A state House panel kicked off debate Tuesday about easing restrictions on Michigan’s craft brewers. It’s considering legislation that would double the amount of beer micro-breweries could produce each year.
The plan would also loosen regulations on brew pubs and larger producers such as Bell’s Brewery in Kalamazoo.
But Bell’s founder Larry Bell says some of the measures would hurt his company’s ability to compete with smaller brewers in Michigan. For example, they would let more restaurants brew their own beer, instead of buying it from others.
“We see it as the possibility of taking away about 100 accounts in the state over the next five years that we might have the opportunity to sell beer to, unless we make some changes to the language there,” Bell said after the state House Regulatory Reform Committee hearing Tuesday.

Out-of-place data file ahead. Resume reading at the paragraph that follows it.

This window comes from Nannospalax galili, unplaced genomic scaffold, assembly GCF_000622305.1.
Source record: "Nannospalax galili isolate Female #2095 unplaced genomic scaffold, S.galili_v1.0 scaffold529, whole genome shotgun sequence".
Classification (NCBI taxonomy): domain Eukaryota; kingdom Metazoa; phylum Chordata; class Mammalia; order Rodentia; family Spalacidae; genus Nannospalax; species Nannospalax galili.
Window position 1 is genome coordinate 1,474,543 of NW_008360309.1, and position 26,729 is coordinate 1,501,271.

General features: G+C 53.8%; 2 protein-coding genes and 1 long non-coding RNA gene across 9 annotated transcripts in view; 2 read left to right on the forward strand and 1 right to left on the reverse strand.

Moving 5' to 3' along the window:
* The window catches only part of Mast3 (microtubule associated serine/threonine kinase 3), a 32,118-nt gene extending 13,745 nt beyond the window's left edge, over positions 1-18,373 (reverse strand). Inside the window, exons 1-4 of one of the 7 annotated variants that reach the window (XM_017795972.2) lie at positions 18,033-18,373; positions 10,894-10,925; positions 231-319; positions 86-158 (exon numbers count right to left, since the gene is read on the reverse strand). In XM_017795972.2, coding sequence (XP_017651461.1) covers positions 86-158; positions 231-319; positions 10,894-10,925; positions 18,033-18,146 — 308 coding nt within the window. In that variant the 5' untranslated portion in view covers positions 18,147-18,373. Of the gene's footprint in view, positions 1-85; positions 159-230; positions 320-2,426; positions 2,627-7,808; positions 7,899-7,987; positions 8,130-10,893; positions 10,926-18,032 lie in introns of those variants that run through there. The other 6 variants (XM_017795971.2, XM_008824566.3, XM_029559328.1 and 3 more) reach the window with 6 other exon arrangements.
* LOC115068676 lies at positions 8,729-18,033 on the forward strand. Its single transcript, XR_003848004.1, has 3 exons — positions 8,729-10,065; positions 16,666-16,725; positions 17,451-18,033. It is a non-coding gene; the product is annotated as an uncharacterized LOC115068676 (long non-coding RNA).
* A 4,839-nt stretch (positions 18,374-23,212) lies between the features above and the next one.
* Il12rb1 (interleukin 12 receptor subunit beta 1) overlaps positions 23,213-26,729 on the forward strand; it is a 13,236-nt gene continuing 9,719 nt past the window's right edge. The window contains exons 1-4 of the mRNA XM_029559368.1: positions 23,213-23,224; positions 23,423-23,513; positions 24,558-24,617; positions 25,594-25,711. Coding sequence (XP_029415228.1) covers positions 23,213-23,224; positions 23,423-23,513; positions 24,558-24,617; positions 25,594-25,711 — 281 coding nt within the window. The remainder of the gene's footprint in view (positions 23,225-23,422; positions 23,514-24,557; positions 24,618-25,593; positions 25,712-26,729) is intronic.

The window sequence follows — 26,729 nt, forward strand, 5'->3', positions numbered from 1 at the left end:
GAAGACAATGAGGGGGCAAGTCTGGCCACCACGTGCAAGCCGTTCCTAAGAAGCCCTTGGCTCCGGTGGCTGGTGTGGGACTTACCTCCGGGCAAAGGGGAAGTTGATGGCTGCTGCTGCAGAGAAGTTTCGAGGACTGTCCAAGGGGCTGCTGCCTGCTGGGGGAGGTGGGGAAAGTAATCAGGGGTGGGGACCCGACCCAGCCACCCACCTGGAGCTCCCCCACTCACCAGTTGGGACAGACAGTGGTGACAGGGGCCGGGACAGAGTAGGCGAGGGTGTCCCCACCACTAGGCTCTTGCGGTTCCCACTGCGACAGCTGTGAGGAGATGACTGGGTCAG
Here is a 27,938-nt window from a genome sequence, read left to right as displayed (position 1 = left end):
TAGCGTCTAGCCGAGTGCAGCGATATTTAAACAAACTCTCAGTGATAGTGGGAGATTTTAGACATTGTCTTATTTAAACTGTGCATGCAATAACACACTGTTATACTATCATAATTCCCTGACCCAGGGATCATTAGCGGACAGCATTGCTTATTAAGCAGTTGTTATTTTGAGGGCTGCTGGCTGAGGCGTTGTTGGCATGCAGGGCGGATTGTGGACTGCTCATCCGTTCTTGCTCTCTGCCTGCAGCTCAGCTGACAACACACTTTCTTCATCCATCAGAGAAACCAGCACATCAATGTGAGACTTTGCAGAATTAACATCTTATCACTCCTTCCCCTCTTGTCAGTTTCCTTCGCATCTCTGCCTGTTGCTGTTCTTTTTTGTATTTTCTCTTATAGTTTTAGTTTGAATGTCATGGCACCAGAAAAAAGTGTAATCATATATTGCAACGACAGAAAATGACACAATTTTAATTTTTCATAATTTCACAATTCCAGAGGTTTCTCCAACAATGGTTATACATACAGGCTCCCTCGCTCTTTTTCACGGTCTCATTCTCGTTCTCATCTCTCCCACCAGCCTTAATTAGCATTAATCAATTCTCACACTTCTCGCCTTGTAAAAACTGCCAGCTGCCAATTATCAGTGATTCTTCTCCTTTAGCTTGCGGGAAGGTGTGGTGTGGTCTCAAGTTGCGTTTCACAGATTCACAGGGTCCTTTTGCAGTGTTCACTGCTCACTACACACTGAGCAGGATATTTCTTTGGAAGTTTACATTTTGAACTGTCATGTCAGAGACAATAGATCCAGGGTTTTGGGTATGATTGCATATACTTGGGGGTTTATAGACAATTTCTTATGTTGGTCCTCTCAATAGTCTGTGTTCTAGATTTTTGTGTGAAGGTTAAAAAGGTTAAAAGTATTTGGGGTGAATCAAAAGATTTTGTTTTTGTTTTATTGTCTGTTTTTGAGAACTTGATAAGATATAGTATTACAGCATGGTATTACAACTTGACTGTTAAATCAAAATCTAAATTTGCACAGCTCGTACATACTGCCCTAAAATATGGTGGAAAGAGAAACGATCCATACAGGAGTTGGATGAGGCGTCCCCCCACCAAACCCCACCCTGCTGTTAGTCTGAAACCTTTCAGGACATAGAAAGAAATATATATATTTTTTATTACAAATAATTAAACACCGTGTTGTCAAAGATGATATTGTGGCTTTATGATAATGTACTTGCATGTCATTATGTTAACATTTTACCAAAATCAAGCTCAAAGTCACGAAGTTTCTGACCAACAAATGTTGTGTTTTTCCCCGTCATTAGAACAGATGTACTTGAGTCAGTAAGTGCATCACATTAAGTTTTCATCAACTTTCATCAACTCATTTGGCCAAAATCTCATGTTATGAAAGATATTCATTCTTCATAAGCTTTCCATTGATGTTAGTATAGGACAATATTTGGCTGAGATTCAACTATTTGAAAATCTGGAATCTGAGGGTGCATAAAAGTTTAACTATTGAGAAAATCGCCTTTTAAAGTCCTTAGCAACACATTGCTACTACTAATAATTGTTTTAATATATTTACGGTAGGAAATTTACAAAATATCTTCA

“It sort of forces us to take our business out-of-state.”
Scott Newman-Bale is with Short’s Brewing Company in Bellaire. He has a different take on the legislation.
He says Short’s is purposely turning down business opportunities so that it doesn’t go over the cap on microbreweries’ production.
“We have projects, plans and specs all ready, financing’s lined up,” Newman-Bales said. “We know exactly what we want to do – we could probably start within a week or two. We just can’t because there’s artificial roadblocks in the way.”
He says the legislation would allow Short’s to create more than 100 jobs and invest over $10 million in Michigan over the next five years.
House Regulatory Reform Committee Chair Rep. Hugh Crawford (R-Novi) says more bills dealing with craft beer will be introduced in the coming weeks. He hopes to hold votes on all of the measures by early November.